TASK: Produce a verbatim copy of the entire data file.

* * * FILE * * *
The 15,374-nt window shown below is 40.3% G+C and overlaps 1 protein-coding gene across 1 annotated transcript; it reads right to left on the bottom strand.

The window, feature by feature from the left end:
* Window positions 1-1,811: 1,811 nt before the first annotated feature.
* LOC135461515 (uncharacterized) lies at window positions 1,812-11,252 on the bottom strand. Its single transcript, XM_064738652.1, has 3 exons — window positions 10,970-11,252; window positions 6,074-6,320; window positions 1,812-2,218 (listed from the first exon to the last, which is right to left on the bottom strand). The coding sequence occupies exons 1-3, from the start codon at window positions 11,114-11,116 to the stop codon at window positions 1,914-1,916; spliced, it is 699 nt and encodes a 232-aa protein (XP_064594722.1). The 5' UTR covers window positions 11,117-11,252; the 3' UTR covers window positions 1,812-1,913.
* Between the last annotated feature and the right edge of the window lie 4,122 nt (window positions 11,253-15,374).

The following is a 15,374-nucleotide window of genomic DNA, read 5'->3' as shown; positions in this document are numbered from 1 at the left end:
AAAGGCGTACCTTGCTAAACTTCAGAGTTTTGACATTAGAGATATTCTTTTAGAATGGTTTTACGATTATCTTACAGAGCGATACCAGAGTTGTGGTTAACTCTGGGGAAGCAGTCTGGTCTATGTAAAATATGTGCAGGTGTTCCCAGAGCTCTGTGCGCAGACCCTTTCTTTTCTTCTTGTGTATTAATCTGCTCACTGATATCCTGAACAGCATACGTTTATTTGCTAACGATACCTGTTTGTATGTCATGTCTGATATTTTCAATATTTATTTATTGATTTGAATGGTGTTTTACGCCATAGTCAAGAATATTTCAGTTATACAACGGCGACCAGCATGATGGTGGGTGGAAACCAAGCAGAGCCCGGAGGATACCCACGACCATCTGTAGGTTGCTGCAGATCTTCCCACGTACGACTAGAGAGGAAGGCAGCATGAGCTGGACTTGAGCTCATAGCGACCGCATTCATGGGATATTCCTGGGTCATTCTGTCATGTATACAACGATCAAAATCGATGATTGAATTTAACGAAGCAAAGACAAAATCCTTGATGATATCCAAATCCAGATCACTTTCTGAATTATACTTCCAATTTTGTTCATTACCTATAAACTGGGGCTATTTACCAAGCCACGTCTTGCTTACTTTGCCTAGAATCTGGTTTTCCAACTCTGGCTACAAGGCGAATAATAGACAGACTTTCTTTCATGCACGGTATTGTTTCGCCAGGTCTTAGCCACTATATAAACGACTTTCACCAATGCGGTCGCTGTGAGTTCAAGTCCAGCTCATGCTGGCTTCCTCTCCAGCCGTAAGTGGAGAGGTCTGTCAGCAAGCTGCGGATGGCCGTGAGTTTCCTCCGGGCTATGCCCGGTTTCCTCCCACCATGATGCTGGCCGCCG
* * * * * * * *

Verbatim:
The 15,374-nt window shown below is 40.3% G+C and overlaps 1 protein-coding gene across 1 annotated transcript; it reads right to left on the bottom strand.

The window, feature by feature from the left end:
* Window positions 1-1,811: 1,811 nt before the first annotated feature.
* LOC135461515 (uncharacterized) lies at window positions 1,812-11,252 on the bottom strand. Its single transcript, XM_064738652.1, has 3 exons — window positions 10,970-11,252; window positions 6,074-6,320; window positions 1,812-2,218 (listed from the first exon to the last, which is right to left on the bottom strand). The coding sequence occupies exons 1-3, from the start codon at window positions 11,114-11,116 to the stop codon at window positions 1,914-1,916; spliced, it is 699 nt and encodes a 232-aa protein (XP_064594722.1). The 5' UTR covers window positions 11,117-11,252; the 3' UTR covers window positions 1,812-1,913.
* Between the last annotated feature and the right edge of the window lie 4,122 nt (window positions 11,253-15,374).

The following is a 15,374-nucleotide window of genomic DNA, read 5'->3' as shown; positions in this document are numbered from 1 at the left end:
AAAGGCGTACCTTGCTAAACTTCAGAGTTTTGACATTAGAGATATTCTTTTAGAATGGTTTTACGATTATCTTACAGAGCGATACCAGAGTTGTGGTTAACTCTGGGGAAGCAGTCTGGTCTATGTAAAATATGTGCAGGTGTTCCCAGAGCTCTGTGCGCAGACCCTTTCTTTTCTTCTTGTGTATTAATCTGCTCACTGATATCCTGAACAGCATACGTTTATTTGCTAACGATACCTGTTTGTATGTCATGTCTGATATTTTCAATATTTATTTATTGATTTGAATGGTGTTTTACGCCATAGTCAAGAATATTTCAGTTATACAACGGCGACCAGCATGATGGTGGGTGGAAACCAAGCAGAGCCCGGAGGATACCCACGACCATCTGTAGGTTGCTGCAGATCTTCCCACGTACGACTAGAGAGGAAGGCAGCATGAGCTGGACTTGAGCTCATAGCGACCGCATTCATGGGATATTCCTGGGTCATTCTGTCATGTATACAACGATCAAAATCGATGATTGAATTTAACGAAGCAAAGACAAAATCCTTGATGATATCCAAATCCAGATCACTTTCTGAATTATACTTCCAATTTTGTTCATTACCTATAAACTGGGGCTATTTACCAAGCCACGTCTTGCTTACTTTGCCTAGAATCTGGTTTTCCAACTCTGGCTACAAGGCGAATAATAGACAGACTTTCTTTCATGCACGGTATTGTTTCGCCAGGTCTTAGCCACTATATAAACGACTTTCACCAATGCGGTCGCTGTGAGTTCAAGTCCAGCTCATGCTGGCTTCCTCTCCAGCCGTAAGTGGAGAGGTCTGTCAGCAAGCTGCGGATGGCCGTGAGTTTCCTCCGGGCTATGCCCGGTTTCCTCCCACCATGATGCTGGCCGCCG